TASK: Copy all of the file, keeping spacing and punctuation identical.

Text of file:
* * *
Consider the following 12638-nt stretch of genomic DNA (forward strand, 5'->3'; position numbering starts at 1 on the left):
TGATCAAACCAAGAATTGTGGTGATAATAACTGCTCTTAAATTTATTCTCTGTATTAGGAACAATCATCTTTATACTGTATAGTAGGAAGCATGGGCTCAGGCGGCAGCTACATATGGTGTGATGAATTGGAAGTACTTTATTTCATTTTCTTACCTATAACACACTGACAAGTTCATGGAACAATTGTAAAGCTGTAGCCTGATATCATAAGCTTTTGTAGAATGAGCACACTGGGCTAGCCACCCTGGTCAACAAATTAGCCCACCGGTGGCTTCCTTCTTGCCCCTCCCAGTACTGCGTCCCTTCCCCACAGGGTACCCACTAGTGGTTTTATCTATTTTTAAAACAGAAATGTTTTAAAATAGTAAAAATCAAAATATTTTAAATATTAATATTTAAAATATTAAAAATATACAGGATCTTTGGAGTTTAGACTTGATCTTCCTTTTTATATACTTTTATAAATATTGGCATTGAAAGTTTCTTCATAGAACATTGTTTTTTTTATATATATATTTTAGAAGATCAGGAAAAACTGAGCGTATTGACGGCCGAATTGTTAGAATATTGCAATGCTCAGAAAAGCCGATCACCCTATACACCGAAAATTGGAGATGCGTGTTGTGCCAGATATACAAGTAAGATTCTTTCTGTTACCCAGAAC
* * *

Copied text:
Consider the following 12638-nt stretch of genomic DNA (forward strand, 5'->3'; position numbering starts at 1 on the left):
TGATCAAACCAAGAATTGTGGTGATAATAACTGCTCTTAAATTTATTCTCTGTATTAGGAACAATCATCTTTATACTGTATAGTAGGAAGCATGGGCTCAGGCGGCAGCTACATATGGTGTGATGAATTGGAAGTACTTTATTTCATTTTCTTACCTATAACACACTGACAAGTTCATGGAACAATTGTAAAGCTGTAGCCTGATATCATAAGCTTTTGTAGAATGAGCACACTGGGCTAGCCACCCTGGTCAACAAATTAGCCCACCGGTGGCTTCCTTCTTGCCCCTCCCAGTACTGCGTCCCTTCCCCACAGGGTACCCACTAGTGGTTTTATCTATTTTTAAAACAGAAATGTTTTAAAATAGTAAAAATCAAAATATTTTAAATATTAATATTTAAAATATTAAAAATATACAGGATCTTTGGAGTTTAGACTTGATCTTCCTTTTTATATACTTTTATAAATATTGGCATTGAAAGTTTCTTCATAGAACATTGTTTTTTTTATATATATATTTTAGAAGATCAGGAAAAACTGAGCGTATTGACGGCCGAATTGTTAGAATATTGCAATGCTCAGAAAAGCCGATCACCCTATACACCGAAAATTGGAGATGCGTGTTGTGCCAGATATACAAGTAAGATTCTTTCTGTTACCCAGAAC